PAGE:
China Significantly Boosts Size of Navy and Air Force, Downsizes Army


The Chinese People’s Liberation Army (pla) is undergoing “transformational changes” to greatly boost the size of its navy and air force and to downsize its land-based army by nearly half, the nation’s official Xinhua news agency said on January 20.

“This new data is unprecedented in the history of the pla,” the agency wrote. As a result of the changes, it said, “the Army now accounts for less than 50 percent of the total number of pla troops; almost half of our noncombatant units have been made redundant.”

This “transformational” shift means the Chinese military’s other four branches—the Navy, Air Force, Rocket Force and Strategic Support Force, which focuses on cyber, electronic and space warfare—now comprise more than half of the total pla.

South China Morning Post on January 21 paraphrased Shanghai-based defense expert Ni Lexiong as saying that “the overhaul marked a significant strategic shift from having a homeland-based defensive force to one with the capacity to allow Beijing to flex its muscles beyond its national borders and to protect its interests overseas.”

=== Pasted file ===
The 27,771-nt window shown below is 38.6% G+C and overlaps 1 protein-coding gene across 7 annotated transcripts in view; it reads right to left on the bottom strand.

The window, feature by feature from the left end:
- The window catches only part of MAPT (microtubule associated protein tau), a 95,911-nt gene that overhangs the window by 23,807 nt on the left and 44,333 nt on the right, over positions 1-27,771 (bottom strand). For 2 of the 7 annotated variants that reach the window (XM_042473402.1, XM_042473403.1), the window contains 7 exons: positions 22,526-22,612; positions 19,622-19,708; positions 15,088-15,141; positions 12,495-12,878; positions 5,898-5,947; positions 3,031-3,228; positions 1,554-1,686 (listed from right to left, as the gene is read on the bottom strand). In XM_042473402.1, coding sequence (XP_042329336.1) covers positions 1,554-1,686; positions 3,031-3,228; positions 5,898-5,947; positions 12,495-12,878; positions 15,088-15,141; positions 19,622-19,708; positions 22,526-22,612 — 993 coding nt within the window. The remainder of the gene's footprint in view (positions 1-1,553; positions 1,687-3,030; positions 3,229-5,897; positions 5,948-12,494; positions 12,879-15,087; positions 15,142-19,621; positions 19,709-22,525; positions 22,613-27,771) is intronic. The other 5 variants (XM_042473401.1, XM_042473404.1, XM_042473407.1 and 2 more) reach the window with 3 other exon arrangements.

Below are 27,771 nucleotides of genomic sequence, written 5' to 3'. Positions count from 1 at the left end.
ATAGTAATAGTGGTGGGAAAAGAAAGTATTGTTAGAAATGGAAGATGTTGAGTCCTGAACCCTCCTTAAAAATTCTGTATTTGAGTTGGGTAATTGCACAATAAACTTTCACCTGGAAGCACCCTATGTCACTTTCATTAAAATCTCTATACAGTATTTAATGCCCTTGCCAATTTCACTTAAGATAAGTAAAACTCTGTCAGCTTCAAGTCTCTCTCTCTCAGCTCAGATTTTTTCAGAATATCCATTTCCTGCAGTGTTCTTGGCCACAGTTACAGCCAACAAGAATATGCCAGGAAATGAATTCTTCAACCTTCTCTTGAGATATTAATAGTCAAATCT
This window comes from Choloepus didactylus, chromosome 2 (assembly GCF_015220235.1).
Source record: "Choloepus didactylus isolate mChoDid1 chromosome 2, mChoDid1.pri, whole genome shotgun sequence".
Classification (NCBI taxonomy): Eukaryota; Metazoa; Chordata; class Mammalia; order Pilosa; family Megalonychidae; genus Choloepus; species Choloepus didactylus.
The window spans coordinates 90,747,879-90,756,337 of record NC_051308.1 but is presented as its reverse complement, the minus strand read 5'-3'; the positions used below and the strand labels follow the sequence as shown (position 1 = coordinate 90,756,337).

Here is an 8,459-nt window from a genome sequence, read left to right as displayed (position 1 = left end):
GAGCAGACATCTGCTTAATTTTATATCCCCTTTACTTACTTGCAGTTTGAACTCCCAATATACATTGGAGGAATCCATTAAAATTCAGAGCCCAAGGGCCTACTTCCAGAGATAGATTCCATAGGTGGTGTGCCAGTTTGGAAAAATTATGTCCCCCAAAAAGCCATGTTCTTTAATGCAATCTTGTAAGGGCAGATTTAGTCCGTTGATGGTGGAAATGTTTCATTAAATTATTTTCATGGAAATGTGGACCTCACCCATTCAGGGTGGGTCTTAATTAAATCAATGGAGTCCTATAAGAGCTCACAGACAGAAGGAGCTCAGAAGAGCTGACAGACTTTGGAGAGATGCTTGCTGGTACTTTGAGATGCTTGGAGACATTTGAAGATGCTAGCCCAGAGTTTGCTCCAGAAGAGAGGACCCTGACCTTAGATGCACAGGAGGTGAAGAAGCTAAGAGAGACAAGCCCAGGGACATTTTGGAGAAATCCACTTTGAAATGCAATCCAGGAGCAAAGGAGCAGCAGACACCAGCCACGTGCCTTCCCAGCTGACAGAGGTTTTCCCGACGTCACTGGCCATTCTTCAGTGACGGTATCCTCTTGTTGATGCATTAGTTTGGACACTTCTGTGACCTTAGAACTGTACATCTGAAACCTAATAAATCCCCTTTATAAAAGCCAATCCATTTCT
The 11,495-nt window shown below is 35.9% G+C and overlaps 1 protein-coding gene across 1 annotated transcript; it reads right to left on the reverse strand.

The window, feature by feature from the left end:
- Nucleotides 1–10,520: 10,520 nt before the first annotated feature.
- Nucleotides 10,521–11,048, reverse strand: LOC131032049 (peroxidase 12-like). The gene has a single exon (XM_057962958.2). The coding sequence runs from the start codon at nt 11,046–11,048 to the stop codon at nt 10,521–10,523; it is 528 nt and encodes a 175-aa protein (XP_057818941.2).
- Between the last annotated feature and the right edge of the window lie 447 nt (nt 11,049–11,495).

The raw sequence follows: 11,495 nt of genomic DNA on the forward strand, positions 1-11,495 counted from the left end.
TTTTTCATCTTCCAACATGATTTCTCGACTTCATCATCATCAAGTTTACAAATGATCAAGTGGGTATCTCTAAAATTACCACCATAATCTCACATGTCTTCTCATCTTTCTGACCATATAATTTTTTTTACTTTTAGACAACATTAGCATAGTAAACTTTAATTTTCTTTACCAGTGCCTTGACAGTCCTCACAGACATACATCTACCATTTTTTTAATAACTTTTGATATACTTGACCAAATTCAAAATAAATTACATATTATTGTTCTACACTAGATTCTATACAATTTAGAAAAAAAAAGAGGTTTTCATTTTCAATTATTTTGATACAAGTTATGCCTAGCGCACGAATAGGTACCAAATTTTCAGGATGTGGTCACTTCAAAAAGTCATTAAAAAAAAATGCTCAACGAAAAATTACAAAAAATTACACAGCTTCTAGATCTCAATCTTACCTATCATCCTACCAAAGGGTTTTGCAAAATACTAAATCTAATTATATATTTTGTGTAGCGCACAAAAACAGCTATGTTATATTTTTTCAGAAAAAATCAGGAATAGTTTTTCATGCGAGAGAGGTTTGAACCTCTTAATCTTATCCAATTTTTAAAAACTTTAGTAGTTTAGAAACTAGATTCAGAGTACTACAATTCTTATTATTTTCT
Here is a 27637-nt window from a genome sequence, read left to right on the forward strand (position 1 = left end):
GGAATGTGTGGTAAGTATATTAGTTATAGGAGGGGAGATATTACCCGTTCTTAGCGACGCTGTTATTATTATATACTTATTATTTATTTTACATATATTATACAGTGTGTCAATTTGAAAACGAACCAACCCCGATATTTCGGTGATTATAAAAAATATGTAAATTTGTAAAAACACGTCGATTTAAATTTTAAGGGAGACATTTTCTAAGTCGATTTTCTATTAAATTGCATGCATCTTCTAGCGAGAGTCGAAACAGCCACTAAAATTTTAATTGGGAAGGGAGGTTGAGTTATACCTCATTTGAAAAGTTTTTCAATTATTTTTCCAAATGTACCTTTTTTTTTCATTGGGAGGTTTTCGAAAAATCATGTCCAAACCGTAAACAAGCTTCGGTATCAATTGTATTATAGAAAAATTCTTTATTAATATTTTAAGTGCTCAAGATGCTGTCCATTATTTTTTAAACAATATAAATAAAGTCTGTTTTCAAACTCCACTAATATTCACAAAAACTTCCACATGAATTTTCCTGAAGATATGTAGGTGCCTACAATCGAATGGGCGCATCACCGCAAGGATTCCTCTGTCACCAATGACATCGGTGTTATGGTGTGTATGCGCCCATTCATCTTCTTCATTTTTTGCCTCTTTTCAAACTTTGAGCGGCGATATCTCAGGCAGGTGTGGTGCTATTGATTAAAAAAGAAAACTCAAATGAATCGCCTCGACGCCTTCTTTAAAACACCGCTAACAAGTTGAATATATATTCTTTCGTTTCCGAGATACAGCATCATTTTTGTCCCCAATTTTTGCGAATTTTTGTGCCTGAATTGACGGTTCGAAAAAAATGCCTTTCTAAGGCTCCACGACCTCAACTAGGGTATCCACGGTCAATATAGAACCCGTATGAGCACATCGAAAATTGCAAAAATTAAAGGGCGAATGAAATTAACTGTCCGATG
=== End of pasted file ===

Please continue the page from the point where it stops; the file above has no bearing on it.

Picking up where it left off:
With 2 million personnel in the ranks, the pla is the world’s largest military force by number of personnel. Chinese paramount leader Xi Jinping, who is also the pla’s commander in chief, is making this overhaul “to meet the pressing needs of the changing times,” Ni told the Post.

When placed in the context of Bible prophecy, Xi’s focus on boosting the power of the Chinese Navy is particularly significant. As this expansion in naval power forges ahead, China is also tightening its control on the South China Sea, further developing its first overseas base in the African nation of Djibouti, and laying the groundwork to establish a naval base in Gwadar, Pakistan. China is stealthily building an economic foundation for numerous other naval bases around the world as well. With its increasing focus on naval power, China will be capable of defending and expanding these various hubs.

Trumpet editor in chief Gerald Flurry has said that China’s rising naval power—in the South China Sea and beyond—should alarm the world because it means “China is steering the world toward war.”